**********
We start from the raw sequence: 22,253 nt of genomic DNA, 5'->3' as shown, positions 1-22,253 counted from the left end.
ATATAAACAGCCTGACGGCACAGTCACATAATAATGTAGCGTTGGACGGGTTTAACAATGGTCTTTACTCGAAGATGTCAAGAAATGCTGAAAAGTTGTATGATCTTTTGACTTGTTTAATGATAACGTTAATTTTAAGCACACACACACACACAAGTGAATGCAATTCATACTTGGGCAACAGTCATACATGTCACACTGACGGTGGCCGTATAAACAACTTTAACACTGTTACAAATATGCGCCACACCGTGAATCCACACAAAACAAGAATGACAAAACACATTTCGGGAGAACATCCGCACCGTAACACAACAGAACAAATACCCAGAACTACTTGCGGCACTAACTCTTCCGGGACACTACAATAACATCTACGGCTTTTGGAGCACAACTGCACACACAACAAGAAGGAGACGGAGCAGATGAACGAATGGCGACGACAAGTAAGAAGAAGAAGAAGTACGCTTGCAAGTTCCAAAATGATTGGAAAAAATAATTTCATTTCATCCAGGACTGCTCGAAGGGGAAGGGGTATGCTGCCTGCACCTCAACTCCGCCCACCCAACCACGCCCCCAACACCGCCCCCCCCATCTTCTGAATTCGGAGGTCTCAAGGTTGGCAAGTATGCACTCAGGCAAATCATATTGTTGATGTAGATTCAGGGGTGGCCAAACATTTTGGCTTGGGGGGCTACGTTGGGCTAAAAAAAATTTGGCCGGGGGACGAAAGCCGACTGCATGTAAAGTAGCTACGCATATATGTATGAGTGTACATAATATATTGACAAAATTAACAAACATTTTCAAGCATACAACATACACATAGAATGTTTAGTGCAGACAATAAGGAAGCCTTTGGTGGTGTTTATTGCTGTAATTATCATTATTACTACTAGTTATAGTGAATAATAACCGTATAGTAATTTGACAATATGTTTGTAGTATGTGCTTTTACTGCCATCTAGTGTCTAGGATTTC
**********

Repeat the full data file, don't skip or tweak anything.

We start from the raw sequence: 22,253 nt of genomic DNA, 5'->3' as shown, positions 1-22,253 counted from the left end.
ATATAAACAGCCTGACGGCACAGTCACATAATAATGTAGCGTTGGACGGGTTTAACAATGGTCTTTACTCGAAGATGTCAAGAAATGCTGAAAAGTTGTATGATCTTTTGACTTGTTTAATGATAACGTTAATTTTAAGCACACACACACACACAAGTGAATGCAATTCATACTTGGGCAACAGTCATACATGTCACACTGACGGTGGCCGTATAAACAACTTTAACACTGTTACAAATATGCGCCACACCGTGAATCCACACAAAACAAGAATGACAAAACACATTTCGGGAGAACATCCGCACCGTAACACAACAGAACAAATACCCAGAACTACTTGCGGCACTAACTCTTCCGGGACACTACAATAACATCTACGGCTTTTGGAGCACAACTGCACACACAACAAGAAGGAGACGGAGCAGATGAACGAATGGCGACGACAAGTAAGAAGAAGAAGAAGTACGCTTGCAAGTTCCAAAATGATTGGAAAAAATAATTTCATTTCATCCAGGACTGCTCGAAGGGGAAGGGGTATGCTGCCTGCACCTCAACTCCGCCCACCCAACCACGCCCCCAACACCGCCCCCCCCATCTTCTGAATTCGGAGGTCTCAAGGTTGGCAAGTATGCACTCAGGCAAATCATATTGTTGATGTAGATTCAGGGGTGGCCAAACATTTTGGCTTGGGGGGCTACGTTGGGCTAAAAAAAATTTGGCCGGGGGACGAAAGCCGACTGCATGTAAAGTAGCTACGCATATATGTATGAGTGTACATAATATATTGACAAAATTAACAAACATTTTCAAGCATACAACATACACATAGAATGTTTAGTGCAGACAATAAGGAAGCCTTTGGTGGTGTTTATTGCTGTAATTATCATTATTACTACTAGTTATAGTGAATAATAACCGTATAGTAATTTGACAATATGTTTGTAGTATGTGCTTTTACTGCCATCTAGTGTCTAGGATTTC